Critical questions to ask to decide if you have time for Mentoring
- 16 August 2015
It is often a challenge to find the time to complete tasks associated with our own daily work, much less to find time for voluntary activities such as mentoring.
So why do people do it? And more importantly, how do they do it?
The answers to these questions are as unique as people themselves, yet there are some common factors. People become involved in mentoring so that they can learn a new skill, share their experiences and knowledge, and expand their personal networks.
Yet at times, despite our best efforts, we experience difficulties in sustaining mentoring relationships. The biggest deterrent to a successful mentoring relationship is dedicating time and energy to the relationship.
Half-hearted efforts yield half-hearted results. For a mentoring relationship to succeed, people need to fully invest themselves in it. So how do people do that, given all of their other obligations?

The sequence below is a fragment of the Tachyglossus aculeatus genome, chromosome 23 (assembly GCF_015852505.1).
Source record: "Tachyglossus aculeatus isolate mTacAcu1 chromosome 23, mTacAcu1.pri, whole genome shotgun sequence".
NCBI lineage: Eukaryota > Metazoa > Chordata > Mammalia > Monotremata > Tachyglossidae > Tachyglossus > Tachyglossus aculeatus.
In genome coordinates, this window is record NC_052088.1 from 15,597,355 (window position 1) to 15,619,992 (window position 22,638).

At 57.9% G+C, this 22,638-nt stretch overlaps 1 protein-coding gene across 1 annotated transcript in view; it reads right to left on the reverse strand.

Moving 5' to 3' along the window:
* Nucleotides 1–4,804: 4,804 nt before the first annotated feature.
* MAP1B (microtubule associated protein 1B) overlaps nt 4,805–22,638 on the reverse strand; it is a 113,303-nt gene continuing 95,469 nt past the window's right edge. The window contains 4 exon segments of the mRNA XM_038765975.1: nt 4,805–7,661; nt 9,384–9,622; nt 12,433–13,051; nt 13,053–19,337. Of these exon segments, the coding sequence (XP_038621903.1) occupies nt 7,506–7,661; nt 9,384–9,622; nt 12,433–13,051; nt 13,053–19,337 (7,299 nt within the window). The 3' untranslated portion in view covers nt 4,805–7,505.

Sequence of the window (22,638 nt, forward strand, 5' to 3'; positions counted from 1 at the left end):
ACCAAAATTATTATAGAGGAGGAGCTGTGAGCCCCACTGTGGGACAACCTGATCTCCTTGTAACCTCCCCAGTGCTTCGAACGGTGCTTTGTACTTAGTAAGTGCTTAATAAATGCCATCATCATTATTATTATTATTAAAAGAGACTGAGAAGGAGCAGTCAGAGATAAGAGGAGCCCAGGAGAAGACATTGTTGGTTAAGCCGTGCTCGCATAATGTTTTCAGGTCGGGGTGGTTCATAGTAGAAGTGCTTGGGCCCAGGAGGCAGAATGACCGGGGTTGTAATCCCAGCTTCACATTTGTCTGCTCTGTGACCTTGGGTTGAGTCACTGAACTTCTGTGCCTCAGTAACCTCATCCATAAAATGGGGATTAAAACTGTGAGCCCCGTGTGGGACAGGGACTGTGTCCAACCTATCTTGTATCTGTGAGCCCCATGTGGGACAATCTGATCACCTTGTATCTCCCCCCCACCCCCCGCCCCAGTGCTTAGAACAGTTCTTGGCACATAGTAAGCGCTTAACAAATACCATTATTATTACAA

The answer comes down to commitment—being obligated or emotionally impelled. People who are committed make time for mentoring because of the value it holds for them personally.
They can be trusted to take actions that follow through on their promises because they value seeing the relationship succeed and the goals for the relationship realised.
They find the time to make the relationship work by holding it as a high priority for themselves, ensuring they give the relationship the attention it needs and deserves.
It is important to keep questioning the purpose and value of the mentoring relationship. This can make sure you keep on track, and correct time stealers when they arise.
What are the goals for this relationship?
How can you blend tasks from the mentoring relationship with work tasks?
What are your responsibilities in this relationship?
What do you expect of one another in this relationship?
How can you accommodate one another’s time constraints?
If this is the case, you can still use the questions as a way to reflect on your relationship to date and determine which ones you need to re-engage in order to renew your commitment to the learning and your partner.
Ref: The Mentoring Group